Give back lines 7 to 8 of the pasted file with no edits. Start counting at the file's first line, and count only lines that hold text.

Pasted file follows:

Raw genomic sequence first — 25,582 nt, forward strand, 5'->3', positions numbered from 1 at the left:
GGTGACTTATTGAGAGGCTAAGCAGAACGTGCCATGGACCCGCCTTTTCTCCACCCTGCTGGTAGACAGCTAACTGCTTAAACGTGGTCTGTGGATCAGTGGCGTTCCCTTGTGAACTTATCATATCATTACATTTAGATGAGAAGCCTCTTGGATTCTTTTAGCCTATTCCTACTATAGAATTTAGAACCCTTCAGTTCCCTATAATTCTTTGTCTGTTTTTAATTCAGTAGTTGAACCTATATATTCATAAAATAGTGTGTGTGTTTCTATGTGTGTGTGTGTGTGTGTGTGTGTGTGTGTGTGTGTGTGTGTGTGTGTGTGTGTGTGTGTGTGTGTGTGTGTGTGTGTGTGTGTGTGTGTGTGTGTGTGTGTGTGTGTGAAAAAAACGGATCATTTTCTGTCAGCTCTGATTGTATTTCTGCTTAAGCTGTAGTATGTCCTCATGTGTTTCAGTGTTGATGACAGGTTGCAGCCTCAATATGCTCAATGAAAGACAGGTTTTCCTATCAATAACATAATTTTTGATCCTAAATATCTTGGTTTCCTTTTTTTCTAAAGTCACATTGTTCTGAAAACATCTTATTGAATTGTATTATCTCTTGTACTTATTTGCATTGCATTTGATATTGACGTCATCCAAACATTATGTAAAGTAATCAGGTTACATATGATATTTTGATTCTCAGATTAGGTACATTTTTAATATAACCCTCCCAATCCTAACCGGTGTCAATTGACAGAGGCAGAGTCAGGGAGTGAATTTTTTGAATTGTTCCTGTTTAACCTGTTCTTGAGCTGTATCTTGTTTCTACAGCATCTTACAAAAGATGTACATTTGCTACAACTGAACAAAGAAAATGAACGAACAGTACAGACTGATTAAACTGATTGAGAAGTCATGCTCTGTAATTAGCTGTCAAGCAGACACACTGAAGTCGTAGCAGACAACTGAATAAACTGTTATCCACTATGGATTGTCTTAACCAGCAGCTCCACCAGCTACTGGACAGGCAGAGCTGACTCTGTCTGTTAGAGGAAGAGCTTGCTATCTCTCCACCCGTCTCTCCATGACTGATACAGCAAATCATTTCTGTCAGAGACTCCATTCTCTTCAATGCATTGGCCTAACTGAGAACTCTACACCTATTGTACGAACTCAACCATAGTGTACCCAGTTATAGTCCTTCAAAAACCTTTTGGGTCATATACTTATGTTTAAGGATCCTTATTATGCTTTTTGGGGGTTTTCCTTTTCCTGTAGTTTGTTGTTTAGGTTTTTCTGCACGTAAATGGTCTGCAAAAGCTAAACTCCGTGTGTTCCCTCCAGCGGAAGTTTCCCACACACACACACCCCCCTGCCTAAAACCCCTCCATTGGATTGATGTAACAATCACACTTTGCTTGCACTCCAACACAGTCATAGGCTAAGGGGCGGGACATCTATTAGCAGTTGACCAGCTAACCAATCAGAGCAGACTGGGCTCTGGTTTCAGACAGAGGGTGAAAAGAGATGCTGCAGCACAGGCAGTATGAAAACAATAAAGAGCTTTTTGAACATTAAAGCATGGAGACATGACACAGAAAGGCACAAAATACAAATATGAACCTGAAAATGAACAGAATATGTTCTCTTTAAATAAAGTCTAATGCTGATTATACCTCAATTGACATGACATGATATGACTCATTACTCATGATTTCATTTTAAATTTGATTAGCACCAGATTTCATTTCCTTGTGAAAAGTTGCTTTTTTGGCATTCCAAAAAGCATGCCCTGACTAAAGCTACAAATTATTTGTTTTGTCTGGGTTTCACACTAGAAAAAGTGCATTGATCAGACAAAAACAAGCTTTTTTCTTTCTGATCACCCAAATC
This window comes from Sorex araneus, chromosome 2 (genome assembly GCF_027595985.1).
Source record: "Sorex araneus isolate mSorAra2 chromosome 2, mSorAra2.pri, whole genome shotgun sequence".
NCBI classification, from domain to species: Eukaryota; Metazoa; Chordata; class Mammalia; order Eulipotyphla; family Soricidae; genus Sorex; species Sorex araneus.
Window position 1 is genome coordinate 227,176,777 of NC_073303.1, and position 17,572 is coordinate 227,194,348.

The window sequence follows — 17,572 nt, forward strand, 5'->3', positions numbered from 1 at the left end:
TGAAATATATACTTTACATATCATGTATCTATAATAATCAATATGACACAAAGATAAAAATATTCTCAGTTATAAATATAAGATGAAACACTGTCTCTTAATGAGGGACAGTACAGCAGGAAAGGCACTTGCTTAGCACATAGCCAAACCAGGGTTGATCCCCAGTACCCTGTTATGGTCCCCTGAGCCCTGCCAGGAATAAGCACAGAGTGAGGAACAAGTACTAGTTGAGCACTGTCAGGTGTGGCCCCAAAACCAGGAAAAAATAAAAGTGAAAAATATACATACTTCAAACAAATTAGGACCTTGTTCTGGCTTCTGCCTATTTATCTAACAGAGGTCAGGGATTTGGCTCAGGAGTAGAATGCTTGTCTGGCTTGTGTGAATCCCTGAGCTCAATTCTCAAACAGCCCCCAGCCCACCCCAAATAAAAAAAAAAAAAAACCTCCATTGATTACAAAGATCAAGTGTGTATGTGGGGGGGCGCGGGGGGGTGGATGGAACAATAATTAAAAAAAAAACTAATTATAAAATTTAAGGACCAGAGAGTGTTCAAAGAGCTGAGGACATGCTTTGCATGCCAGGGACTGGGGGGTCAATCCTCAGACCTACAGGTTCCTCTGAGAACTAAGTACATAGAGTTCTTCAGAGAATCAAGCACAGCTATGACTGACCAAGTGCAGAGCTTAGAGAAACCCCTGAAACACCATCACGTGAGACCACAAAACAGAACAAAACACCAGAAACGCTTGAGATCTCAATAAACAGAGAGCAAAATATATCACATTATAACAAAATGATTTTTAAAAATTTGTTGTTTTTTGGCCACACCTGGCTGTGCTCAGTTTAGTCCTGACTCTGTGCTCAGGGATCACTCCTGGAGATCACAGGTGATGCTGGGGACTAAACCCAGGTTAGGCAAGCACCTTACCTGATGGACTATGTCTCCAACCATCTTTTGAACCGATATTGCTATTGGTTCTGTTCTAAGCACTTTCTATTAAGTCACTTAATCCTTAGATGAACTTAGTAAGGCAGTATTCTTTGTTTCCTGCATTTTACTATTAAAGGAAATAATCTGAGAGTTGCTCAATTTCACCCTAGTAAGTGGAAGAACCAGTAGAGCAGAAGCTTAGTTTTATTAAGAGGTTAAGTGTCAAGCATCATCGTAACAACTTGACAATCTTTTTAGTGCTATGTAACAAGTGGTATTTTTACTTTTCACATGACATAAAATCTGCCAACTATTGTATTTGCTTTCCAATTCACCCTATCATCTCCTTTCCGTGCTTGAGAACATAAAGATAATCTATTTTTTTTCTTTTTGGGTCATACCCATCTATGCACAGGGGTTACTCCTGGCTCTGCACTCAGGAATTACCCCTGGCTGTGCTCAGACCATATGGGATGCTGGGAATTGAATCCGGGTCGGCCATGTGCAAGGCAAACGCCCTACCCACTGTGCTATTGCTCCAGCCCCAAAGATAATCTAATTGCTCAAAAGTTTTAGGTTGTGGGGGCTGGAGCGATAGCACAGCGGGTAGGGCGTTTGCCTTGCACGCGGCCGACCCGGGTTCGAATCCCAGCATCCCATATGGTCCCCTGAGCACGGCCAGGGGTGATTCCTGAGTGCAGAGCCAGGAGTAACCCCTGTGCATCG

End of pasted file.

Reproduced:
The window sequence follows — 17,572 nt, forward strand, 5'->3', positions numbered from 1 at the left end:
TGAAATATATACTTTACATATCATGTATCTATAATAATCAATATGACACAAAGATAAAAATATTCTCAGTTATAAATATAAGATGAAACACTGTCTCTTAATGAGGGACAGTACAGCAGGAAAGGCACTTGCTTAGCACATAGCCAAACCAGGGTTGATCCCCAGTACCCTGTTATGGTCCCCTGAGCCCTGCCAGGAATAAGCACAGAGTGAGGAACAAGTACTAGTTGAGCACTGTCAGGTGTGGCCCCAAAACCAGGAAAAAATAAAAGTGAAAAATATACATACTTCAAACAAATTAGGACCTTGTTCTGGCTTCTGCCTATTTATCTAACAGAGGTCAGGGATTTGGCTCAGGAGTAGAATGCTTGTCTGGCTTGTGTGAATCCCTGAGCTCAATTCTCAAACAGCCCCCAGCCCACCCCAAATAAAAAAAAAAAAAAACCTCCATTGATTACAAAGATCAAGTGTGTATGTGGGGGGGCGCGGGGGGGTGGATGGAACAATAATTAAAAAAAAAACTAATTATAAAATTTAAGGACCAGAGAGTGTTCAAAGAGCTGAGGACATGCTTTGCATGCCAGGGACTGGGGGGTCAATCCTCAGACCTACAGGTTCCTCTGAGAACTAAGTACATAGAGTTCTTCAGAGAATCAAGCACAGCTATGACTGACCAAGTGCAGAGCTTAGAGAAACCCCTGAAACACCATCACGTGAGACCACAAAACAGAACAAAACACCAGAAACGCTTGAGATCTCAATAAACAGAGAGCAAAATATATCACATTATAACAAAATGATTTTTAAAAATTTGTTGTTTTTTGGCCACACCTGGCTGTGCTCAGTTTAGTCCTGACTCTGTGCTCAGGGATCACTCCTGGAGATCACAGGTGATGCTGGGGACTAAACCCAGGTTAGGCAAGCACCTTACCTGATGGACTATGTCTCCAACCATCTTTTGAACCGATATTGCTATTGGTTCTGTTCTAAGCACTTTCTATTAAGTCACTTAATCCTTAGATGAACTTAGTAAGGCAGTATTCTTTGTTTCCTGCATTTTACTATTAAAGGAAATAATCTGAGAGTTGCTCAATTTCACCCTAGTAAGTGGAAGAACCAGTAGAGCAGAAGCTTAGTTTTATTAAGAGGTTAAGTGTCAAGCATCATCGTAACAACTTGACAATCTTTTTAGTGCTATGTAACAAGTGGTATTTTTACTTTTCACATGACATAAAATCTGCCAACTATTGTATTTGCTTTCCAATTCACCCTATCATCTCCTTTCCGTGCTTGAGAACATAAAGATAATCTATTTTTTTTCTTTTTGGGTCATACCCATCTATGCACAGGGGTTACTCCTGGCTCTGCACTCAGGAATTACCCCTGGCTGTGCTCAGACCATATGGGATGCTGGGAATTGAATCCGGGTCGGCCATGTGCAAGGCAAACGCCCTACCCACTGTGCTATTGCTCCAGCCCCAAAGATAATCTAATTGCTCAAAAGTTTTAGGTTGTGGGGGCTGGAGCGATAGCACAGCGGGTAGGGCGTTTGCCTTGCACGCGGCCGACCCGGGTTCGAATCCCAGCATCCCATATGGTCCCCTGAGCACGGCCAGGGGTGATTCCTGAGTGCAGAGCCAGGAGTAACCCCTGTGCATCG